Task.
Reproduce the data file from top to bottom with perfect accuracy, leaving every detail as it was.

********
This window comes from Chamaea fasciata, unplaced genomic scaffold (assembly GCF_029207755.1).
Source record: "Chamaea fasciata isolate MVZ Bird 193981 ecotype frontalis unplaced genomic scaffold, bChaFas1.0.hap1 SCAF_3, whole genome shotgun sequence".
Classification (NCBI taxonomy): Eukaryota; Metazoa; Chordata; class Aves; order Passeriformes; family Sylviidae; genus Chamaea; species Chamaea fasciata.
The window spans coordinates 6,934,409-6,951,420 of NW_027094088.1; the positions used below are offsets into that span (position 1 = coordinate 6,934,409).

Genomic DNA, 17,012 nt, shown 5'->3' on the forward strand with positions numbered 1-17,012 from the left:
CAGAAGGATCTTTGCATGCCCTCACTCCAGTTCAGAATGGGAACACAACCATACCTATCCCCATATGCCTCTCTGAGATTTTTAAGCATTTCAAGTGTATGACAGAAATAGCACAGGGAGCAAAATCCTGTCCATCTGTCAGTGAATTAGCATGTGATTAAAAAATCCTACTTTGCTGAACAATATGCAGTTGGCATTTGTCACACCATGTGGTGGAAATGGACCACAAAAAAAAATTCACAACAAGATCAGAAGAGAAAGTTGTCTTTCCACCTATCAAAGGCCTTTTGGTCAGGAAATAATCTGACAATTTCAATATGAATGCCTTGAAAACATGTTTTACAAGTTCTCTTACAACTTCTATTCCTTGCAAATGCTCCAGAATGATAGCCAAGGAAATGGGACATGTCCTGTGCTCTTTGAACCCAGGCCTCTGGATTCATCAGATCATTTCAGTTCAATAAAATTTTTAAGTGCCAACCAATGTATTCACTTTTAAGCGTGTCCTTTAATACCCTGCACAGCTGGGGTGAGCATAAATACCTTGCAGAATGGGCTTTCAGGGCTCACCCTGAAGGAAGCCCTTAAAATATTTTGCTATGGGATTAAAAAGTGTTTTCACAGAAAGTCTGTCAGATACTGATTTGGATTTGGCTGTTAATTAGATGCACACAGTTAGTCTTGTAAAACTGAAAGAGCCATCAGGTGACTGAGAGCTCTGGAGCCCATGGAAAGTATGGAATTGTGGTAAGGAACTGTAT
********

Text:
This window comes from Chamaea fasciata, unplaced genomic scaffold (assembly GCF_029207755.1).
Source record: "Chamaea fasciata isolate MVZ Bird 193981 ecotype frontalis unplaced genomic scaffold, bChaFas1.0.hap1 SCAF_3, whole genome shotgun sequence".
Classification (NCBI taxonomy): Eukaryota; Metazoa; Chordata; class Aves; order Passeriformes; family Sylviidae; genus Chamaea; species Chamaea fasciata.
The window spans coordinates 6,934,409-6,951,420 of NW_027094088.1; the positions used below are offsets into that span (position 1 = coordinate 6,934,409).

Genomic DNA, 17,012 nt, shown 5'->3' on the forward strand with positions numbered 1-17,012 from the left:
CAGAAGGATCTTTGCATGCCCTCACTCCAGTTCAGAATGGGAACACAACCATACCTATCCCCATATGCCTCTCTGAGATTTTTAAGCATTTCAAGTGTATGACAGAAATAGCACAGGGAGCAAAATCCTGTCCATCTGTCAGTGAATTAGCATGTGATTAAAAAATCCTACTTTGCTGAACAATATGCAGTTGGCATTTGTCACACCATGTGGTGGAAATGGACCACAAAAAAAAATTCACAACAAGATCAGAAGAGAAAGTTGTCTTTCCACCTATCAAAGGCCTTTTGGTCAGGAAATAATCTGACAATTTCAATATGAATGCCTTGAAAACATGTTTTACAAGTTCTCTTACAACTTCTATTCCTTGCAAATGCTCCAGAATGATAGCCAAGGAAATGGGACATGTCCTGTGCTCTTTGAACCCAGGCCTCTGGATTCATCAGATCATTTCAGTTCAATAAAATTTTTAAGTGCCAACCAATGTATTCACTTTTAAGCGTGTCCTTTAATACCCTGCACAGCTGGGGTGAGCATAAATACCTTGCAGAATGGGCTTTCAGGGCTCACCCTGAAGGAAGCCCTTAAAATATTTTGCTATGGGATTAAAAAGTGTTTTCACAGAAAGTCTGTCAGATACTGATTTGGATTTGGCTGTTAATTAGATGCACACAGTTAGTCTTGTAAAACTGAAAGAGCCATCAGGTGACTGAGAGCTCTGGAGCCCATGGAAAGTATGGAATTGTGGTAAGGAACTGTAT